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We can meet our energy challenges

We can meet our energy challenges

Working together on energy solutions | Nov. 19, commentary

We can meet energy challenges

Gov. Crist is absolutely correct when he points out the very real economic and job-creation benefits that the state and country can reap from proactive, sound policies to tackle the pressing issue of climate change.

A quick glance at China shows what can be achieved. China's share of global solar power capacity climbed from just 1 percent in 2003 to 35 percent in 2007. In the process, the country created an industry worth $12.9-billion. The more than 400 solar companies employ more than 300,000 people.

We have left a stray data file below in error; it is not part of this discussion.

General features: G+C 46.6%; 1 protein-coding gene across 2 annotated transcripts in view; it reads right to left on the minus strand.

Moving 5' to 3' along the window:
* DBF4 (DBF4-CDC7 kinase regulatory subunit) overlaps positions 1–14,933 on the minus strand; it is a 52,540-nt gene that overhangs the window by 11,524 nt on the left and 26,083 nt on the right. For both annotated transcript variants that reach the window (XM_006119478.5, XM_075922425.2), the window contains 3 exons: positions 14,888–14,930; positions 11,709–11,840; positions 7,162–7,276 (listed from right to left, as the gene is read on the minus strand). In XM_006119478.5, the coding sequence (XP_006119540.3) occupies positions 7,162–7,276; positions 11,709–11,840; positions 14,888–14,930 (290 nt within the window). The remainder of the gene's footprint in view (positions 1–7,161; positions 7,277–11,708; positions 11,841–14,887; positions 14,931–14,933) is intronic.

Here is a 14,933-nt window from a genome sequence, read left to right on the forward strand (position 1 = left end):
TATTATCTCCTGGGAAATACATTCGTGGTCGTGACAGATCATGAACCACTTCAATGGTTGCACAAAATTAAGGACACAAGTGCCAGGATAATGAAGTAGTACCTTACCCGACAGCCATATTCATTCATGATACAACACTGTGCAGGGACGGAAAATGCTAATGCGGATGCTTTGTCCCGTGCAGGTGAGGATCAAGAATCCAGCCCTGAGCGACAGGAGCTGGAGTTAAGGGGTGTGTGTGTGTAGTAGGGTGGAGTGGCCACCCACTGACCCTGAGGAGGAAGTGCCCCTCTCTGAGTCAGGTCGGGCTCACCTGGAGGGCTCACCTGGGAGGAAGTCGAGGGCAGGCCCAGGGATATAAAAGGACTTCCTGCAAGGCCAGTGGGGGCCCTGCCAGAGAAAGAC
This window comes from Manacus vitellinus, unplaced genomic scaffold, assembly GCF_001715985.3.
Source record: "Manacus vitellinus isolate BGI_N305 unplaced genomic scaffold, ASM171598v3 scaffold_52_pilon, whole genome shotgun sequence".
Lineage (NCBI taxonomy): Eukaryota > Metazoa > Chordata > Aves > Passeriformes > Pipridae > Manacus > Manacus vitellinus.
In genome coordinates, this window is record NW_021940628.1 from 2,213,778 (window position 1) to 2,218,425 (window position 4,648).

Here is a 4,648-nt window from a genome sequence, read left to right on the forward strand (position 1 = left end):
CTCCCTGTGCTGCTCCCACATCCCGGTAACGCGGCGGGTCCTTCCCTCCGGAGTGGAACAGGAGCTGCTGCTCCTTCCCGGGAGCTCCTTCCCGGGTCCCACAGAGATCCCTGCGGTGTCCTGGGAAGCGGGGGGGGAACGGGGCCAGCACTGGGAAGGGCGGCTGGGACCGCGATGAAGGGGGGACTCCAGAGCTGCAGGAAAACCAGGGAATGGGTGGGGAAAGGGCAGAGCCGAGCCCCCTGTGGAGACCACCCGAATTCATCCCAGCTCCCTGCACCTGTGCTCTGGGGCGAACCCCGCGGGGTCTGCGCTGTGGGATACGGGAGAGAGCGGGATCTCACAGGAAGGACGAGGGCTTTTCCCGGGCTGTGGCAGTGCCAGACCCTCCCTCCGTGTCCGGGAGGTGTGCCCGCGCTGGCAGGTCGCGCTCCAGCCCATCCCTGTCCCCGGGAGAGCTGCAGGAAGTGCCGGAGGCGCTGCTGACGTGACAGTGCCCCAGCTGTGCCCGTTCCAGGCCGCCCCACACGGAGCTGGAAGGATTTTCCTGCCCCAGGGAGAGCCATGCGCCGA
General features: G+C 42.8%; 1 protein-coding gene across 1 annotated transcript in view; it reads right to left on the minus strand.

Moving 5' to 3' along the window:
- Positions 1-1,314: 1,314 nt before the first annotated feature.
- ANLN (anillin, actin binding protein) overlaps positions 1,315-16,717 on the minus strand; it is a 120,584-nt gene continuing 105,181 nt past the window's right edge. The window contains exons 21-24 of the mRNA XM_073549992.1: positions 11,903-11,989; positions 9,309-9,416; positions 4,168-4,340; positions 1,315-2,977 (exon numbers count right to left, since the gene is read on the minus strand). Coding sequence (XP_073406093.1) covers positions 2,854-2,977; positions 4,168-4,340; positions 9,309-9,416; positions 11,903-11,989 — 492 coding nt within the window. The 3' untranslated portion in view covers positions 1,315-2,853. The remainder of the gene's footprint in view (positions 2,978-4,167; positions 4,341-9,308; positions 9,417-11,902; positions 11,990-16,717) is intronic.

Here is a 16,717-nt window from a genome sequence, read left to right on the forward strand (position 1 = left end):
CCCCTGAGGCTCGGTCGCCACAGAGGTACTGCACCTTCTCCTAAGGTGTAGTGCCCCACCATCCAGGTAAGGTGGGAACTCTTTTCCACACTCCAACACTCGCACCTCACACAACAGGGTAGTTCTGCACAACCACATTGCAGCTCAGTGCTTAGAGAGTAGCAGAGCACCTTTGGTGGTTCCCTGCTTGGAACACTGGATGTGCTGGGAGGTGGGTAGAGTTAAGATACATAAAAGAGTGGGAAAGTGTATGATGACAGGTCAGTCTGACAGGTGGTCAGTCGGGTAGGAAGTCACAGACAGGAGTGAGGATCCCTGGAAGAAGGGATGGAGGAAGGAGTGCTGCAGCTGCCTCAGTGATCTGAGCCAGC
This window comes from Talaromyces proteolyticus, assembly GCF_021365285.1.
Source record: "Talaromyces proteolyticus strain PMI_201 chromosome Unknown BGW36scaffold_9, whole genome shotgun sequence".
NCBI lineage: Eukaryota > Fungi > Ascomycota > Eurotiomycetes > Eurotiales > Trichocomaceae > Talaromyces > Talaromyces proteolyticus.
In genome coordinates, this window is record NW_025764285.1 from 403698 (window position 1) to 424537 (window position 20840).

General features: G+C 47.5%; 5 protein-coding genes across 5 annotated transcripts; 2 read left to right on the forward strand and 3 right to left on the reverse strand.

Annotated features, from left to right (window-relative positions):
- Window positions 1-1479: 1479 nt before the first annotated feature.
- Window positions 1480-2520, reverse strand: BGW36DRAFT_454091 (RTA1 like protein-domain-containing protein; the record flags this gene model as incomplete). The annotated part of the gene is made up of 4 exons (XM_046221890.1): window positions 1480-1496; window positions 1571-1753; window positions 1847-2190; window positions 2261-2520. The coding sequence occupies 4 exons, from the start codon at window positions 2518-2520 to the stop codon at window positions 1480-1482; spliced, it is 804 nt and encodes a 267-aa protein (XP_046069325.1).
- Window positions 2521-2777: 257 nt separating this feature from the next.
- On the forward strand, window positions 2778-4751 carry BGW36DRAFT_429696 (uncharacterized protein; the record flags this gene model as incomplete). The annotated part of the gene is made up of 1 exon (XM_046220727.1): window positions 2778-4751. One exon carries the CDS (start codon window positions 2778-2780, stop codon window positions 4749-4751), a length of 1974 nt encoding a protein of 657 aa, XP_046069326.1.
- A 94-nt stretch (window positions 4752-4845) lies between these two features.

Gov. Crist also correctly outlined the need for partnerships to realize the full potential, not only between states but between business and government. A report recently published by the Climate Group estimated that the information, communications and technology industry could deliver solutions that would enable other business sectors and customers to achieve global reductions in annual man-made emissions of 15 percent by 2020 — with energy efficiency savings worth more than $946.5-billion worldwide.

It will take clear and consistent policies to unlock this potential. We at the Climate Group are delighted that President-elect Barack Obama has stated his commitment to such policies — and that he will invest $15-billion each year to catalyze private sector efforts to build a clean-energy future.

The challenge will be to ensure that Congress gives the president the support he needs to move this important issue forward — and this includes representatives from here in Florida.

Susan Glickman, U.S. Southern regional director, the Climate Group, Indian Rocks Beach

The ethanol problem